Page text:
These days John David McAfee, the controversial software engineer and British-American entrepreneur of the baby boomer generation, is getting media attention. His passage through Cuba weeks ago, his many tweets from the island have left a news trail behind him.
In 1987 he achieved commercial success as the creator of the first antivirus software that bears his surname. At the top of his wealth, his net worth exceeded 100 million dollars. But after the 2008 financial crisis, he lost most of his fortune.
Politically, he is known for his affiliation with the Libertarian Party (1971), a consequence of the existing atmosphere during the civil rights movement and the Vietnam War. His agenda’s hard core includes a peculiar appropriation of issues/problems characteristic of U.S. political culture, in this case, its commitment to dual government minimum/maximum freedoms, the defense of laissez faire, low taxes and the possession of weapons as a right guaranteed by the second amendment to the Constitution. In the 2016 election McAfee sought the nomination of the Libertarian Party for president of the United States, but lost to former New Mexico governor Gary Johnson.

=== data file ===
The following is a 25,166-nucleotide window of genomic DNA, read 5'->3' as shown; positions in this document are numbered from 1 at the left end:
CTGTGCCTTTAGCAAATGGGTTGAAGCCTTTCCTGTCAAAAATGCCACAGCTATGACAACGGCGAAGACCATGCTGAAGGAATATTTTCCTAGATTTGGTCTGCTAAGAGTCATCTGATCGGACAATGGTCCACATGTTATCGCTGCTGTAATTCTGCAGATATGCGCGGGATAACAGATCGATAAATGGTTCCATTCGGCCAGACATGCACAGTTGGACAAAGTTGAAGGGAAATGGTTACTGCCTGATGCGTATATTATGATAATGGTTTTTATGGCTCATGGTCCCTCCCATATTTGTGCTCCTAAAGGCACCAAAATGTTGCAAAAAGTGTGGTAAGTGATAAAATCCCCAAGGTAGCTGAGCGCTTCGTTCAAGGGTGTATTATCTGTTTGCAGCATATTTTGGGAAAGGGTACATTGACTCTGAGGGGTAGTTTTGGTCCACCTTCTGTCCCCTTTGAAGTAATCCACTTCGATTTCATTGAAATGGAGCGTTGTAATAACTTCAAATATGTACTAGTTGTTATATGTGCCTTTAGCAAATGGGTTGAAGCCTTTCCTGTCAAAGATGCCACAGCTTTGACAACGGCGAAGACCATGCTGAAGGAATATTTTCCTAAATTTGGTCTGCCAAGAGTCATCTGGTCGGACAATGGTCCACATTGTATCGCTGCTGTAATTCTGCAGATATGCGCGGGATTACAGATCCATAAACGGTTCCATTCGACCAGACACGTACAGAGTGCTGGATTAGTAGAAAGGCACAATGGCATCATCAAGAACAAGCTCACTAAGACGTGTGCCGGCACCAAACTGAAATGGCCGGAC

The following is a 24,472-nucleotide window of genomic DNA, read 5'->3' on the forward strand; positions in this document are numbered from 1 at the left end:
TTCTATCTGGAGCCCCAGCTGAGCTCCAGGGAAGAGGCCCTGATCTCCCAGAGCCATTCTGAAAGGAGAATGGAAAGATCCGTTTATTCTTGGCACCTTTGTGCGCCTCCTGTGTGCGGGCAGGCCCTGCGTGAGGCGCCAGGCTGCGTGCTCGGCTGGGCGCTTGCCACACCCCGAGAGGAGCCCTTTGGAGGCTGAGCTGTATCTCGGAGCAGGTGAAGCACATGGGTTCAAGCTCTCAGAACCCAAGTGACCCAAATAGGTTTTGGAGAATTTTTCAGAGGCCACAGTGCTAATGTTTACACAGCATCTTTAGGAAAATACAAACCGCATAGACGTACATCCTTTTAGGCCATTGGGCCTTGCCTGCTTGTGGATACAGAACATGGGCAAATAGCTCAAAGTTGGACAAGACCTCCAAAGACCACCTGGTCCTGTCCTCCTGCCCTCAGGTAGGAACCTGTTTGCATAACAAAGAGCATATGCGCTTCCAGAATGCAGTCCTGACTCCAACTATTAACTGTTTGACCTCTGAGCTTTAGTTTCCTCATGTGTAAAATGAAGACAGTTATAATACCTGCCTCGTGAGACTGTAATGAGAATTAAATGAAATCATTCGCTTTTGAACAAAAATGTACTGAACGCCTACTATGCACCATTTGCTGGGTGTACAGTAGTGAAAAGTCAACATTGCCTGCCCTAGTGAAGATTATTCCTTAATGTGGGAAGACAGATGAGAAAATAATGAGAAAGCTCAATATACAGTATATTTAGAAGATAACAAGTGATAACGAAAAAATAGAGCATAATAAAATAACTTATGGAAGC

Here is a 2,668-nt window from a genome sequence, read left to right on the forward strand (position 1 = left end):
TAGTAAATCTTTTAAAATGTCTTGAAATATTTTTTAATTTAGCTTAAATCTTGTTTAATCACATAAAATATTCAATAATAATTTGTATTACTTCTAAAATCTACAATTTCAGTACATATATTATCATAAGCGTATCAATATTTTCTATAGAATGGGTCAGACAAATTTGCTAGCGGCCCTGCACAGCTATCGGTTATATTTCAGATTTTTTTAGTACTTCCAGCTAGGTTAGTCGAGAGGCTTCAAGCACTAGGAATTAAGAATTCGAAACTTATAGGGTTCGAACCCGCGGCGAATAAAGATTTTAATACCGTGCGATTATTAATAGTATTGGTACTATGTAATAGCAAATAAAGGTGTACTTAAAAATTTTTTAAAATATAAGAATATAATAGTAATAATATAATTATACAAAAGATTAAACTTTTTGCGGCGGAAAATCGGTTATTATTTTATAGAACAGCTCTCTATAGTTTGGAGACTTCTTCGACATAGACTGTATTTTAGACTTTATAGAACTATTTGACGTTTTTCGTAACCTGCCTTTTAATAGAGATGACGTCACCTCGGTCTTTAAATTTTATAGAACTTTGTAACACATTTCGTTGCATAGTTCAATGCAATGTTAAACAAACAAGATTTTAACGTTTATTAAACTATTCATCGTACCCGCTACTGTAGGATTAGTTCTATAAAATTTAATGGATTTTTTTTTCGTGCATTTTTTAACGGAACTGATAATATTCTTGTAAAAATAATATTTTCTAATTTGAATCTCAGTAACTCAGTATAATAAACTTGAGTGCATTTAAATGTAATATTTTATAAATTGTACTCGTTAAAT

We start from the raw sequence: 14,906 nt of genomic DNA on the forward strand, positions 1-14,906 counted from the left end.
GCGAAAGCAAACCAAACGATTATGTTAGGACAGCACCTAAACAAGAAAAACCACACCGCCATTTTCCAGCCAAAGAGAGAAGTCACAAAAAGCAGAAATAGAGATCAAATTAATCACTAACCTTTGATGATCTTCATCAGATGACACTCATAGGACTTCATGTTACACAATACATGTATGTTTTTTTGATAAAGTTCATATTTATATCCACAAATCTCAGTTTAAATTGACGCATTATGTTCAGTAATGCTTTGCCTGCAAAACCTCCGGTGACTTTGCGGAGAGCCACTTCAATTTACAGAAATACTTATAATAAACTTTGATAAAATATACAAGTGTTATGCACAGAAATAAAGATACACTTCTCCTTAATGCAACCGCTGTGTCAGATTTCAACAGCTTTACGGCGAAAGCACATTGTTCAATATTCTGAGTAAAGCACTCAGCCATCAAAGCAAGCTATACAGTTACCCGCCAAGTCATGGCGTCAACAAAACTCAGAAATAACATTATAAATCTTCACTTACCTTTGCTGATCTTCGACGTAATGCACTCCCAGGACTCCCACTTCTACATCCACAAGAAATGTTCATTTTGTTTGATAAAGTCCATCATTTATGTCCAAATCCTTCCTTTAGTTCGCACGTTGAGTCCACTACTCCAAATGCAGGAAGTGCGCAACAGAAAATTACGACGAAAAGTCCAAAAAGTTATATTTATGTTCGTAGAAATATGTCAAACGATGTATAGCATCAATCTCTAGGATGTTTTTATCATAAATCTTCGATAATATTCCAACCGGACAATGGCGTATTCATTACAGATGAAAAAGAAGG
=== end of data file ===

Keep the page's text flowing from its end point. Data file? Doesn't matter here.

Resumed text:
The CIA has attempted to collect us. We are at sea now and will report more soon. I will continue to be dark for the next few days. pic.twitter.com/o79zsbxISl
— John McAfee (@officialmcafee) July 19, 2019
If you briefly review his relations with Central American and Caribbean societies―those places where you go in search of the impossible in the First World―, perhaps the above is better perceived.
In 2012, one of his properties in Belize was raided by the police. A press release said he was arrested for illicit drug manufacturing and illegal possession of weapons, but he was released. Afterwards, the police themselves considered him a “person of interest” in connection with the murder of American Gregory Viant Faull, his neighbor killed by a gunshot wound in November 2012. Belize Prime Minister Dean Barrow, who was not a member of the CIA, described him as an “extremely paranoid, even crazy” guy. They called him “the Donald Trump of Belize.”
From there he left for Guatemala, where he tried to seek political asylum, finally denied by the government of that country. He was then deported to the United States. On August 2, 2015 he was arrested in Henderson, Tennessee, for driving under the influence and for carrying a firearm while intoxicated.
He said in a televised interview: “I have to keep people’s attention on me. I can be the bad guy, the good guy or the fool. Or all three things at once. Whichever.”
Earlier this year, U.S. authorities accused McAfee, his wife Janice and four staff members of tax fraud. In May, the following statement appeared on the social networks: “The development of events has made it necessary for John McAfee to be dark.”